By Ashish Raichur, Pastor
All Peoples Church & World Outreach
This is a gift from us to you! It’s FREE!
THE REDEMPTIVE HEART OF GOD
Printed and Distributed by All Peoples Church & World Outreach, Bangalore, INDIA
First Edition Printed June 2015
All Peoples Church & World Outreach,
#319, 2nd Floor, 7th Main, HRBR Layout,
2nd Block, Kalyan Nagar, Bangalore 560043
Phone: +91-80-25452617, +91-80-65970617
Email: [email protected]
Unless otherwise indicated, all Scripture quotations are taken from the Holy Bible, New King James Version.
Copyright © 1982 by Thomas Nelson, Inc., Used by permission. All rights reserved.
FOR FREE DISTRIBUTION
Free distribution of this publication has been made possible through the financial support of the members, partners and friends of All Peoples Church. If you have been enriched through this free publication, we invite you to contribute financially to help with the printing and distribution of the free publications from All Peoples Church. Please visit apcwo.org/give on how to make your contribution. Thank you!
If you would like to be included in our mailing list to receive new publications when they are printed, please kindly send us your correct postal address.
FREE BULK ORDERS
We are happy to send free extra copies for use in your local church, Bible study group, Bible College, Seminars, etc. Please let us know how many copies you will need and the postal address to send them to, and we will send the books to you.
What should we do when things go wrong in our lives? Good things suddenly turn bad and may even become worse than we have ever imagined. This could happen in one or more areas of life, perhaps our finances, family, children, career, profession, business, ministry, or in some other area. How should we view life and situations that go wrong? Similarly, how do we react when things go wrong in the lives of people known to us or those who come to us for help?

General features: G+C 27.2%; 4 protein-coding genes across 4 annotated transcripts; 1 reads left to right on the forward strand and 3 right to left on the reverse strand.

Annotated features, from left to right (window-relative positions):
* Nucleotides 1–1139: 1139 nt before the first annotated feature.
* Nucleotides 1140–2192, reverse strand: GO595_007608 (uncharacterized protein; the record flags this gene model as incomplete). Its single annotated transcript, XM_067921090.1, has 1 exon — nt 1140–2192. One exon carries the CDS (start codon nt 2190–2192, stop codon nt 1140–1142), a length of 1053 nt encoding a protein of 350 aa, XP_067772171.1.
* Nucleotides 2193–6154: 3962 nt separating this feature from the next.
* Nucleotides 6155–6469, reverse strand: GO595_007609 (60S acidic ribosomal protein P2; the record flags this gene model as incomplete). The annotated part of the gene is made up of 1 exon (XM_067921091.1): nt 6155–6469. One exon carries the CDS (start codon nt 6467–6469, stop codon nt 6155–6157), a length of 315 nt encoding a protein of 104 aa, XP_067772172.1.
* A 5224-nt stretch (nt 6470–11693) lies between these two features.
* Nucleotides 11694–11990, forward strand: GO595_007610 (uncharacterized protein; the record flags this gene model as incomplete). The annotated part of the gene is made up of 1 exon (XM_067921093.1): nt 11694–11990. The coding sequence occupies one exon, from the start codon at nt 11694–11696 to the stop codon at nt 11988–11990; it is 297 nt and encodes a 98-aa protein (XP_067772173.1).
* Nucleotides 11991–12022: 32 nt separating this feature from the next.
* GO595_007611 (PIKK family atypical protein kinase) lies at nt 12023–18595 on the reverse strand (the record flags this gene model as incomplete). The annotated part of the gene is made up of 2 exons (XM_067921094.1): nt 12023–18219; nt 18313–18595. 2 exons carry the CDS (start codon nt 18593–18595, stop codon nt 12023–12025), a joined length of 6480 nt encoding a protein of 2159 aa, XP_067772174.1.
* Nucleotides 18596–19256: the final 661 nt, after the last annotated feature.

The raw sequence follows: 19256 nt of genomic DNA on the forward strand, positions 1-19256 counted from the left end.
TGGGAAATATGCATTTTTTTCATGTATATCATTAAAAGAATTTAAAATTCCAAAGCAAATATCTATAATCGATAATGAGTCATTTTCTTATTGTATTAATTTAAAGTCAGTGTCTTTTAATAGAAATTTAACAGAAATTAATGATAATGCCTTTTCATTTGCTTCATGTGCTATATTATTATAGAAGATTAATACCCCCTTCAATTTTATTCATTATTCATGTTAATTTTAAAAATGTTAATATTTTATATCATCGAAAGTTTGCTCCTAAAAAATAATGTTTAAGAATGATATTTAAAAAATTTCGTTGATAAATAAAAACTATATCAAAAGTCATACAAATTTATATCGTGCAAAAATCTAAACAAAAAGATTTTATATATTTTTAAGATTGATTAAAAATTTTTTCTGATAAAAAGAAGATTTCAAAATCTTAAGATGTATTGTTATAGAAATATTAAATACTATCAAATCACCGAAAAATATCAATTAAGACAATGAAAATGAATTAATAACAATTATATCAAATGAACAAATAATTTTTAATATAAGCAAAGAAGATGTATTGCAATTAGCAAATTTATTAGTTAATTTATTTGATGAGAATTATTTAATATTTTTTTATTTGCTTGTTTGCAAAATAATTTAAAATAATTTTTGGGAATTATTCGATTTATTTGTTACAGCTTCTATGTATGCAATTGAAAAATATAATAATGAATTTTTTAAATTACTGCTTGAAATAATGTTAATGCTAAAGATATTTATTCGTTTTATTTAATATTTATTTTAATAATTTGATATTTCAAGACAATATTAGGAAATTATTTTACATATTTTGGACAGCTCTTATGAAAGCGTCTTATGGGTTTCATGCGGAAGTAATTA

God’s heart is redemptive in nature. God never quits on what He starts. He loves and saves to the uttermost, no matter what the cost. God always seeks to redeem and bring things back to Himself. We are called to be like Him, and hence our approach to life situations and to the problems we face must be redemptive as well.
In this study, our goal is to understand and capture the redemptive heart of God, so that we will learn to view life’s situations with His redemptive eyes and also learn to be co-workers with God in His redemptive process for things in our own lives as well as those around us.
Redemption has been provided for, for all people and for all things through Christ’s completed work on the Cross. As believers, we are redeemed by the blood of Christ. In Christ we are redeemed and delivered from the powers of darkness and have been translated into the Kingdom of God’s own dear Son. Satan has no more claims over us. We have been bought with a price—spirit, soul and body and we belong to God. Our redemption, through our position in Christ, is an established and completed work.
However, in living our lives here on earth, there may be several things that are not aligned to God’s design, standard and purpose. God desires to see His redemption provided for us in Christ, touch, transform and affect all areas of our lives, here on earth. What has-been provided for us in Christ must become real in every area of daily living.
What we are dealing with in this study has to do with things and areas of our lives where we desire to see the redemptive work of God take place. Our desire is to see God’s redemptive work recover and restore areas of our lives that have gone wrong and deviated from God’s original plan and purpose, e.g., family, finances, children, etc. We also consider how to bring God’s redemptive work into the lives of people around us, to see areas of their lives redeemed as well. As His ambassadors, and co-workers, we too are redemptive in what we do as we reach out to see people and all things reconciled to Him.
In the New Testament, the essential meaning of redeem or redemption is to buy a slave out of slavery or to release from bondage by the payment of a ransom.
In the Old Testament, the idea of redeem or redemption is used in several ways, such as: deliverance of persons or property that were sold for debt; deliverance from captivity or destruction; preservation from harm and danger; release from an undesirable condition through intervention (such as payment of a ransom) or through some substitutionary action (such as making a sacrifice).
When something deviates from its original plan and design and goes into bondage, captivity or destruction, and is released, recovered and restored, we call it redemption.